McDonald’s has Burger King. Home Depot has Lowe’s. Coke has Pepsi. Leaders and followers. In lots of markets, you’ll find two similar competitors going head-to-head.
Though you might prefer to own Coke, you would be pretty happy if you owned Pepsi. Being #2 isn’t all bad. So when Google announced Google+ in the summer of 2011, it seemed reasonable that they might make a run at Facebook. At the time, plenty of pundits thought that with Google’s giant boots, they’d squish Facebook. It didn’t happen.
In a recent analysis of 515,405, randomly selected, valid Google+ profiles, it was found that 90.1% had never posted any content. Only .3% of profiles had 50 or more public posts. It’s hard to even be #2 with such a small base of active users.
Google+ was doomed from the start. The paradox in competing with Facebook is that a social network only works when your friends are there. Whatever beats Facebook will have to be better on many levels and something will have to cause millions of social circles to make the jump. It’s happened before and it will probably happen to Facebook, but right now, if Google couldn’t do it, we have to presume it’s not ready to happen yet. (Sorry Ello)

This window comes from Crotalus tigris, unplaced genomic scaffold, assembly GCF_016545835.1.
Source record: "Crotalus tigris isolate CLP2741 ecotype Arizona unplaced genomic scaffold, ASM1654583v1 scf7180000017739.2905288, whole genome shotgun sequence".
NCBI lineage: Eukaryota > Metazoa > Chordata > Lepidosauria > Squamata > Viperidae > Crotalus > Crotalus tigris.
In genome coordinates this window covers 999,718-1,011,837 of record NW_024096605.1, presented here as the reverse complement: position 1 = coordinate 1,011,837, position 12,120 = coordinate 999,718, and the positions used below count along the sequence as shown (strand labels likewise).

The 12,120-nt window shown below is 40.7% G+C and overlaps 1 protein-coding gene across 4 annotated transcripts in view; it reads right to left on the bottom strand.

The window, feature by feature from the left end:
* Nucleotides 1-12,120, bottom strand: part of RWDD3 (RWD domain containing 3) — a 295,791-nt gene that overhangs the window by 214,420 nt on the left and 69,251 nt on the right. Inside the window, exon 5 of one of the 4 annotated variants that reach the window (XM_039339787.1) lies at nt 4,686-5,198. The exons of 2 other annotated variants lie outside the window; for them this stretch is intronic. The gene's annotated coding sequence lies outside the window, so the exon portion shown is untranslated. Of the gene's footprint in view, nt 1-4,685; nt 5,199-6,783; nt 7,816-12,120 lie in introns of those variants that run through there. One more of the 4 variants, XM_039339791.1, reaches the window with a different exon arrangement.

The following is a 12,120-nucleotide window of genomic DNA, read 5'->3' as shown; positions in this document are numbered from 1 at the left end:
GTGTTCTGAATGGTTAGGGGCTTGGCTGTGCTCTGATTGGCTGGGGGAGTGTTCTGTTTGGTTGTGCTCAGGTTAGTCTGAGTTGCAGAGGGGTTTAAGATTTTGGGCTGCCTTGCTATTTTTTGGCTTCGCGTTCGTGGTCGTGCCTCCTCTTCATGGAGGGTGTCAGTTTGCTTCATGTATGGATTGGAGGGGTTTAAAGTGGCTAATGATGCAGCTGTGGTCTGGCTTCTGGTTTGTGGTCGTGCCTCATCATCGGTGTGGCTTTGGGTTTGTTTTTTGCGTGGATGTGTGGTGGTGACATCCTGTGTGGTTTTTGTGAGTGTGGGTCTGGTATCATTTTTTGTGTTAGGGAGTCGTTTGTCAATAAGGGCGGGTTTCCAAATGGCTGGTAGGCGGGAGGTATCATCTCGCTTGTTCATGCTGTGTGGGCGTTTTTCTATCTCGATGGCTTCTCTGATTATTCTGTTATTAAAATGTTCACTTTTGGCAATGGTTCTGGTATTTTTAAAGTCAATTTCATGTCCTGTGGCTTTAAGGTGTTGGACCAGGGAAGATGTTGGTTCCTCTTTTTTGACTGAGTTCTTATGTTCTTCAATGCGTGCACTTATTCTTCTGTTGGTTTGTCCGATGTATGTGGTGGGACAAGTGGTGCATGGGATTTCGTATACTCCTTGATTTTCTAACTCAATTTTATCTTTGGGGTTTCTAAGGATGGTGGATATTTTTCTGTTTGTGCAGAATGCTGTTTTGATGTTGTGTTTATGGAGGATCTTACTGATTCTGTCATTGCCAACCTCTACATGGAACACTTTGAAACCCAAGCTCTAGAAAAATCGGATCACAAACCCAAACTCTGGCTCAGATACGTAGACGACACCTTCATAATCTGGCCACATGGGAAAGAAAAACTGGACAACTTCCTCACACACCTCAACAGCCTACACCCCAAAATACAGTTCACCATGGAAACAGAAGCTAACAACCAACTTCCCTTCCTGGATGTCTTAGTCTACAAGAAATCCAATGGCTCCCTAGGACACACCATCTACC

The network isn’t going away yet but an announced restructuring leads us to think that how Google+ emerges will look a lot different than it does today. Which is a good thing.
More social media choices and better ways for marketers to engage, are needed. On top of that, Facebook’s privacy rules leave the door open for others to come along who take users queasy feelings serious.